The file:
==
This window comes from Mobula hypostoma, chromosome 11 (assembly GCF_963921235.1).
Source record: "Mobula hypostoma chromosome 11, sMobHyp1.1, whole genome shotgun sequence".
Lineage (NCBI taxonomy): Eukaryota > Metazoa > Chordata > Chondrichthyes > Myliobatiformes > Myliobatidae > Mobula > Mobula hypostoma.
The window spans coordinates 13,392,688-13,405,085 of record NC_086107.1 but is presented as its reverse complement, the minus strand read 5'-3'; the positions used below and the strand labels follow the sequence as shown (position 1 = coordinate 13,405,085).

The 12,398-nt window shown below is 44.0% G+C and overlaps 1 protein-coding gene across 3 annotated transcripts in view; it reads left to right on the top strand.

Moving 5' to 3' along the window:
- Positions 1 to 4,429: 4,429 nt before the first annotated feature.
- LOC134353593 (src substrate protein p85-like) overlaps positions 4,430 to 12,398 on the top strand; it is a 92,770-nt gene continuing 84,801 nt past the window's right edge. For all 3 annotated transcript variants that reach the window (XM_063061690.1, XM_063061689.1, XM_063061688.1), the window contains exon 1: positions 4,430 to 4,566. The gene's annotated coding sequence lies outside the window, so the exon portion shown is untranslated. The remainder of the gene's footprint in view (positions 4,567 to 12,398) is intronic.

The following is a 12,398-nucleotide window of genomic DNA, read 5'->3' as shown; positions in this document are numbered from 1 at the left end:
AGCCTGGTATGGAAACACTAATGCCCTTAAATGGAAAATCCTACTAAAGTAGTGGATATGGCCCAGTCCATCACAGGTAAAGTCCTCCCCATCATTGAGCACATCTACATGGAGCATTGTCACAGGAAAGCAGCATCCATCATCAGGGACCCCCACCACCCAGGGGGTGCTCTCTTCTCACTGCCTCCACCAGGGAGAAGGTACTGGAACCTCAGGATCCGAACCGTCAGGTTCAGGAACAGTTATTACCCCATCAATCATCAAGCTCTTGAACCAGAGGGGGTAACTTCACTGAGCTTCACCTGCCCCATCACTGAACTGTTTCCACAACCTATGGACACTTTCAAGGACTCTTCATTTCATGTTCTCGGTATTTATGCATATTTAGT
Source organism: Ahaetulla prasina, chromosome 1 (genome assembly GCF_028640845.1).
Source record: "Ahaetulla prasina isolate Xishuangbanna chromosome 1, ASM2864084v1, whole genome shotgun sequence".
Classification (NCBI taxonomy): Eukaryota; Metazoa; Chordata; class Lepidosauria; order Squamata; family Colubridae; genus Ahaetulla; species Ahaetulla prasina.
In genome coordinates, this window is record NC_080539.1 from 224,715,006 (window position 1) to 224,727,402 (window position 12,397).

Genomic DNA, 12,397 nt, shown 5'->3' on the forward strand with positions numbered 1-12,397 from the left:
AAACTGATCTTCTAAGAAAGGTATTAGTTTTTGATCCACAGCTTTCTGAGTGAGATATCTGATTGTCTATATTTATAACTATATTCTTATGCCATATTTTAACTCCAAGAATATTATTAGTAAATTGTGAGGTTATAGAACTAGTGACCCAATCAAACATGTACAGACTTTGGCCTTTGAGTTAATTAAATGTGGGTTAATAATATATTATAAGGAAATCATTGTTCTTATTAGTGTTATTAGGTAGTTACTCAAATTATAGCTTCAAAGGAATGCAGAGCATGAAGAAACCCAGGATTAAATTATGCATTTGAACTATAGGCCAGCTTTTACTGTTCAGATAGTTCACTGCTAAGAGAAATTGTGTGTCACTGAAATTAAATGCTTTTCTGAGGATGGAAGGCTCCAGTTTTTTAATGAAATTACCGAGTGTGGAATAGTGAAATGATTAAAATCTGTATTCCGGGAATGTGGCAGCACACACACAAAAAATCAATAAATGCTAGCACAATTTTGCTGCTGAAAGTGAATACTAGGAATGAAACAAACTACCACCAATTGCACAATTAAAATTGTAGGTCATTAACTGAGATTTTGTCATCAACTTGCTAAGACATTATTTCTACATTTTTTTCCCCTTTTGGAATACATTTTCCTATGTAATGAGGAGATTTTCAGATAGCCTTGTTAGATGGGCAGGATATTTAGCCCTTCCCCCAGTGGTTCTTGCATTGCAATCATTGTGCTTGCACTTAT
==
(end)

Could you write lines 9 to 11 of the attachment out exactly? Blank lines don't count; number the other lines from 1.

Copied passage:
The following is a 12,398-nucleotide window of genomic DNA, read 5'->3' as shown; positions in this document are numbered from 1 at the left end:
AGCCTGGTATGGAAACACTAATGCCCTTAAATGGAAAATCCTACTAAAGTAGTGGATATGGCCCAGTCCATCACAGGTAAAGTCCTCCCCATCATTGAGCACATCTACATGGAGCATTGTCACAGGAAAGCAGCATCCATCATCAGGGACCCCCACCACCCAGGGGGTGCTCTCTTCTCACTGCCTCCACCAGGGAGAAGGTACTGGAACCTCAGGATCCGAACCGTCAGGTTCAGGAACAGTTATTACCCCATCAATCATCAAGCTCTTGAACCAGAGGGGGTAACTTCACTGAGCTTCACCTGCCCCATCACTGAACTGTTTCCACAACCTATGGACACTTTCAAGGACTCTTCATTTCATGTTCTCGGTATTTATGCATATTTAGT
Source organism: Ahaetulla prasina, chromosome 1 (genome assembly GCF_028640845.1).